I have a friend, Anne Woodall, who helps me with the results of my interlinguistic scribbling, though I do write directly in English. Indeed, it would be nice to think that no, there is no “translation” going on, not even at an unconscious level, but that would be delusional. I’m reading Surfaces and Essences by Douglas Hofstadter, a book about how language structures not just how we think about the world, but also how we imagine it. There is no possible way we can overstate the importance of language in creating what we call “the mind.” What language does is create an almost infinite palette of analogies, one we are not even remotely conscious of. So, even if I’m consciously creating my own English analogies, underneath there are other Italian analogies. Sometimes the latter create and interfere with the former, a result that is usually both funny and depressing, sometimes even interesting!
“Italian fantasy” is an oxymoron, at least nowadays. It is interesting to notice though that the best Italian authors who dealt with the fantastique are also the ones who used language most sparingly. I’m thinking of Dino Buzzati and Italo Calvino most of all, and a few others. Another European writer, Michael Ende, the author of the Neverending Story, wrote that Italian is a language unsurpassable in expressing the sensual, but somehow more clumsy in expressing high-concept ideas. I agree. Compared with the English writer, the Italian writer has to fight the urge to whet his or her pen in the sensory details that make up his or her world. I don’t think it is a coincidence that both Buzzati and Calvino were very strong in German and English literature. To write fantasy in Italian is, to some extent, to resist the language itself.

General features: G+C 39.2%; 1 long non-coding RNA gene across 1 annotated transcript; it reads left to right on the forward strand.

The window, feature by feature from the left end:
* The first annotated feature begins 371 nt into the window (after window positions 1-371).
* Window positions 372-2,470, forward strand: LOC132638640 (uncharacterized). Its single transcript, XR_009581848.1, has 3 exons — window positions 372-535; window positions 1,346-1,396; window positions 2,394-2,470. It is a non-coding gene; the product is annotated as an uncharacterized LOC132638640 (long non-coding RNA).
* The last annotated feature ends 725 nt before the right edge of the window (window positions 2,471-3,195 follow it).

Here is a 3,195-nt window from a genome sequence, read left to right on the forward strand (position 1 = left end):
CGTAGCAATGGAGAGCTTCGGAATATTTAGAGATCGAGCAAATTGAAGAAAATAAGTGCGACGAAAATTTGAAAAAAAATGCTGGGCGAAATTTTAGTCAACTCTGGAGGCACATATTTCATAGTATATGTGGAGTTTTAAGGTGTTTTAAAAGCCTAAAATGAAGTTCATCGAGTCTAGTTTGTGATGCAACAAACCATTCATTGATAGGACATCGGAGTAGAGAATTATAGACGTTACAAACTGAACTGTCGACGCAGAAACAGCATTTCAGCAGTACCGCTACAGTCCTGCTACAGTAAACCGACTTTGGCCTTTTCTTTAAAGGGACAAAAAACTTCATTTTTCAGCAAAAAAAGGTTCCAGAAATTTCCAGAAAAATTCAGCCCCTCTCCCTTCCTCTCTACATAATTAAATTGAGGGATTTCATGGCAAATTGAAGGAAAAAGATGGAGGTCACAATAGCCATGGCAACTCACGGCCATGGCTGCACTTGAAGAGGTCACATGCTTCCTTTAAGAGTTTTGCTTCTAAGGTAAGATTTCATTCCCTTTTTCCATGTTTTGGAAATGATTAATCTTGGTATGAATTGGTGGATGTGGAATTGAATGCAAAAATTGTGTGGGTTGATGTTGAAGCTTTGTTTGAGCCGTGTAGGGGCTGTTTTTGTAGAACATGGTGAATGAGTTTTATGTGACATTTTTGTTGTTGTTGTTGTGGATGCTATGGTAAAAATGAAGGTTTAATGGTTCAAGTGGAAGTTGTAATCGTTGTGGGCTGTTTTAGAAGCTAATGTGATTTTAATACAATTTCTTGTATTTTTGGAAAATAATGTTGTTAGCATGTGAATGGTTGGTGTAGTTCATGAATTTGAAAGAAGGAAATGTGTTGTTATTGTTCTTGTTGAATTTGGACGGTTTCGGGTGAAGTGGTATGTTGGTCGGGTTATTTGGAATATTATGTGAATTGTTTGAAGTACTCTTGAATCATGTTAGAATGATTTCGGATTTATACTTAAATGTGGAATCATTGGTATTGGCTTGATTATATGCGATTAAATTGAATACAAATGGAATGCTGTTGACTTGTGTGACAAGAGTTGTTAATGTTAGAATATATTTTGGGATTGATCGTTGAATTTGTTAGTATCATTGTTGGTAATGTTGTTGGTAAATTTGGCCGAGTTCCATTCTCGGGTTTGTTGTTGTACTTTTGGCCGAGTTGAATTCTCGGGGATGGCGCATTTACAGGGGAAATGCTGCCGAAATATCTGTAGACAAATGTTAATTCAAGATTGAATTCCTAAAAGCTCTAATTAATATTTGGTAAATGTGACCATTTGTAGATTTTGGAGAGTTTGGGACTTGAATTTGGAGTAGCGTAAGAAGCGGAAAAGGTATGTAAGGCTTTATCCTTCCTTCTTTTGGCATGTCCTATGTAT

What are you watching or reading these days? Any recommendations for our readers, particularly for foreign films and stories American audiences should seek out?
Beside Surfaces and Essences, I’m rereading The Gray House by Mariam Petrosyan. There is no way I can express what a deep, intense, crazy trip that book is.
The novel is simply a basket of miracles: It creates a reality where the menace of the fantastic is felt in every page, and yet is never where you expected it to be. The story should hold all clichés, in theory, as it’s about a group of teenagers growing up in a “magic school.” And yet the teenagers are all disabled, and unabashedly so, and the “magic” doesn’t come from the adults but from them, and it’s never, ever obvious, not in one page out of 800. In short, though the book is about teenagers, it is not a YA. Okay, I can rave about it for days . . . just go, find it and read it! (I hear Amazon will publish it in April 2017, so there is no excuse.)
What other work of yours do you have out now or forthcoming?
I think 2017 will see my first “sort of” science fiction story appear in Lightspeed, though no official date has been released yet.